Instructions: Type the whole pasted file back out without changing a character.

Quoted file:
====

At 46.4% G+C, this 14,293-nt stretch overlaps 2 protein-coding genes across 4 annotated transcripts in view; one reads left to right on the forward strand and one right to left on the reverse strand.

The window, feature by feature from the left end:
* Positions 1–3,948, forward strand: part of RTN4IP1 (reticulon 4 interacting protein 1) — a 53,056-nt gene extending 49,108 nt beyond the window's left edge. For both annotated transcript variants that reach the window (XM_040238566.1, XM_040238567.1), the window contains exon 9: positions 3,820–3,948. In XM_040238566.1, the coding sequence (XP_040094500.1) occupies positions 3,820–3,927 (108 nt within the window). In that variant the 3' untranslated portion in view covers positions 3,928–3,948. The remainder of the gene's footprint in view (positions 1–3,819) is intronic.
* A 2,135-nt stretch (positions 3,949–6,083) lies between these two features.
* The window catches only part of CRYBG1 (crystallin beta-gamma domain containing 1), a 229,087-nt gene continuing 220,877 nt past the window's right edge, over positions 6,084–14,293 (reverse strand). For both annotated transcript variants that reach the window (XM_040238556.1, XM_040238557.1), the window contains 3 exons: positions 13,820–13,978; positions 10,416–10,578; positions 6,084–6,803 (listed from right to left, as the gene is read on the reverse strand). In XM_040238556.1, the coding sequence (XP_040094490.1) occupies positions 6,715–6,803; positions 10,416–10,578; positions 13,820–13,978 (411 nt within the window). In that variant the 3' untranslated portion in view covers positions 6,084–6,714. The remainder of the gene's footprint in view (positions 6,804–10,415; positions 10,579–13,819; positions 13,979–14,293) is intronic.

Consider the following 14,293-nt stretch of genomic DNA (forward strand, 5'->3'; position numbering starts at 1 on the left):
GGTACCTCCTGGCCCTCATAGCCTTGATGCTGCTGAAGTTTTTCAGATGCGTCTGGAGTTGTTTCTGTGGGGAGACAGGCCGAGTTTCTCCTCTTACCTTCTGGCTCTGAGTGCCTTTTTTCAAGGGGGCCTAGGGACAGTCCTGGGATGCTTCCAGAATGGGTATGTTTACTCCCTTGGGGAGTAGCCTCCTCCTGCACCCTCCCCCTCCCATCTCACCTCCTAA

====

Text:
At 46.4% G+C, this 14,293-nt stretch overlaps 2 protein-coding genes across 4 annotated transcripts in view; one reads left to right on the forward strand and one right to left on the reverse strand.

The window, feature by feature from the left end:
* Positions 1–3,948, forward strand: part of RTN4IP1 (reticulon 4 interacting protein 1) — a 53,056-nt gene extending 49,108 nt beyond the window's left edge. For both annotated transcript variants that reach the window (XM_040238566.1, XM_040238567.1), the window contains exon 9: positions 3,820–3,948. In XM_040238566.1, the coding sequence (XP_040094500.1) occupies positions 3,820–3,927 (108 nt within the window). In that variant the 3' untranslated portion in view covers positions 3,928–3,948. The remainder of the gene's footprint in view (positions 1–3,819) is intronic.
* A 2,135-nt stretch (positions 3,949–6,083) lies between these two features.
* The window catches only part of CRYBG1 (crystallin beta-gamma domain containing 1), a 229,087-nt gene continuing 220,877 nt past the window's right edge, over positions 6,084–14,293 (reverse strand). For both annotated transcript variants that reach the window (XM_040238556.1, XM_040238557.1), the window contains 3 exons: positions 13,820–13,978; positions 10,416–10,578; positions 6,084–6,803 (listed from right to left, as the gene is read on the reverse strand). In XM_040238556.1, the coding sequence (XP_040094490.1) occupies positions 6,715–6,803; positions 10,416–10,578; positions 13,820–13,978 (411 nt within the window). In that variant the 3' untranslated portion in view covers positions 6,084–6,714. The remainder of the gene's footprint in view (positions 6,804–10,415; positions 10,579–13,819; positions 13,979–14,293) is intronic.

Consider the following 14,293-nt stretch of genomic DNA (forward strand, 5'->3'; position numbering starts at 1 on the left):
GGTACCTCCTGGCCCTCATAGCCTTGATGCTGCTGAAGTTTTTCAGATGCGTCTGGAGTTGTTTCTGTGGGGAGACAGGCCGAGTTTCTCCTCTTACCTTCTGGCTCTGAGTGCCTTTTTTCAAGGGGGCCTAGGGACAGTCCTGGGATGCTTCCAGAATGGGTATGTTTACTCCCTTGGGGAGTAGCCTCCTCCTGCACCCTCCCCCTCCCATCTCACCTCCTAA